Stevie WilliamsComment

Duck Egg Sponge

Stevie WilliamsComment
Duck Egg Sponge

This blog is named after the cake that my grandmother used to have ready and waiting when my dad and I went up to visit when I was younger. We’d arrive on a Friday evening and Grandma would go to the cupboard under the stairs, brimming with treats, and bring out a tin filled with a rich, golden duck egg sponge, simply sprinkled with sugar. We would catch up over a slice of this glorious cake and a glass of warm milk, and then finish it over the next few days with cups of tea.


Unfortunately this is one of the few recipes of my Grandma’s that I haven’t got written down, so I’m using the measurements for a basic sponge, with equal measurements of eggs, flour, sugar and butter. I’ve gone for a smaller sponge (15cm round tin) as I like the proportions, although the cake does rise…a lot, and the cake doesn’t have a filling, but you can scale it up for any tin you like, and turn it into a Victoria Sandwich if that takes your fancy. Mine is simple but delicious, just as my Grandma used to make it.


Living in London, it’s pretty easy to get duck eggs in the local supermarket but I understand they could be a little harder to find elsewhere. Other eggs can be used; just remember to weigh the eggs first to work out the weights of the remaining ingredients.




Duck Egg Sponge




130g unsalted butter

130g caster sugar, plus extra for sprinkling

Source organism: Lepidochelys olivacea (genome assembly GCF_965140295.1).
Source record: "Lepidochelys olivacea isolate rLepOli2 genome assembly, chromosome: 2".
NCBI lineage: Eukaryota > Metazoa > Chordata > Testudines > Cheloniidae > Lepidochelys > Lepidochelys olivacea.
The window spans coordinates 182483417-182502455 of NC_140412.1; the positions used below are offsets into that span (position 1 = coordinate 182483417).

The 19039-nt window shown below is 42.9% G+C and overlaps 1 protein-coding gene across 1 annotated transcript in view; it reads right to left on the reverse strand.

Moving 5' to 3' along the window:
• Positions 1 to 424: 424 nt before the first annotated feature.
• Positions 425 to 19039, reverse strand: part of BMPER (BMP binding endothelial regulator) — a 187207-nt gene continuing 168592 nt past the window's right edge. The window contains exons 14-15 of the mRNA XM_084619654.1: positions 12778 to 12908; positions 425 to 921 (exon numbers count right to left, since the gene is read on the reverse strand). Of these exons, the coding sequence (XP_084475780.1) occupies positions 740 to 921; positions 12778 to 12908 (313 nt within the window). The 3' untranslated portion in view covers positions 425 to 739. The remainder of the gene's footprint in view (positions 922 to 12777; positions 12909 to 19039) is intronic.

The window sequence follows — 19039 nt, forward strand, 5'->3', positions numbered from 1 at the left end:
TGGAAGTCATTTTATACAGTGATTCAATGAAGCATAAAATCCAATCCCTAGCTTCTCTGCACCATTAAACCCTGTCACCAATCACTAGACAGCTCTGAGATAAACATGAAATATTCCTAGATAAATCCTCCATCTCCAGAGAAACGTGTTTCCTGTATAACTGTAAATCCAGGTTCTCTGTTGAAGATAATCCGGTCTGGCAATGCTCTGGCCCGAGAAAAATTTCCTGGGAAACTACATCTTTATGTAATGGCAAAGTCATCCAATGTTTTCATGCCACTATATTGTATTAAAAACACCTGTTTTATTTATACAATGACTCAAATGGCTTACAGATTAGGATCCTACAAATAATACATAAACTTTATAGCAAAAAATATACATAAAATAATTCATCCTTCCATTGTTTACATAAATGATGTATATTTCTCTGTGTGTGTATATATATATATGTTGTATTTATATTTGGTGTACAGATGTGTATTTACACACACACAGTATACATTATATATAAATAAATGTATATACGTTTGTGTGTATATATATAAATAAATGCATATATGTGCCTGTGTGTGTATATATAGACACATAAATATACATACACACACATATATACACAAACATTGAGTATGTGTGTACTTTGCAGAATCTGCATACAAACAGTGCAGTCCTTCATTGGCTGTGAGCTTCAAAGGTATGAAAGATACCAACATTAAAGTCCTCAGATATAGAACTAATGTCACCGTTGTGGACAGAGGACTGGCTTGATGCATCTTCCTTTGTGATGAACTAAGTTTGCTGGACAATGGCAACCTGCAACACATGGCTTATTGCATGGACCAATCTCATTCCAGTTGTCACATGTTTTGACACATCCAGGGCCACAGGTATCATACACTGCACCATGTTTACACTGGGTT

2 eggs, beaten (weight 130g in shells)

130g self-raising flour




Preheat the oven to 180°C/160° fan/gas mark 4. Grease a 15cm round baking tin and line the base with baking parchment.


Beat the butter first to soften, then add the caster sugar. Beat the two ingredients until light and fluffy, then gradually add the eggs (I find it easier to use an electric whisk so that it doesn’t curdle). Sift in the flour and fold into the mixture.


Spoon the mixture into the prepared tin and bake for 50 minutes until a skewer inserted into the middle of the cake comes out clean. Cool for a few minutes in the tin, then transfer to a cooling rack. Once cooled, sprinkle some caster sugar on the top and serve. Best with a cup of tea in the afternoon, or a glass of warm milk before bed…or as I later discovered after ending up with far too many of these cakes to eat by myself, with a glass of wine while catching up with friends in the local pub! They will be very grateful!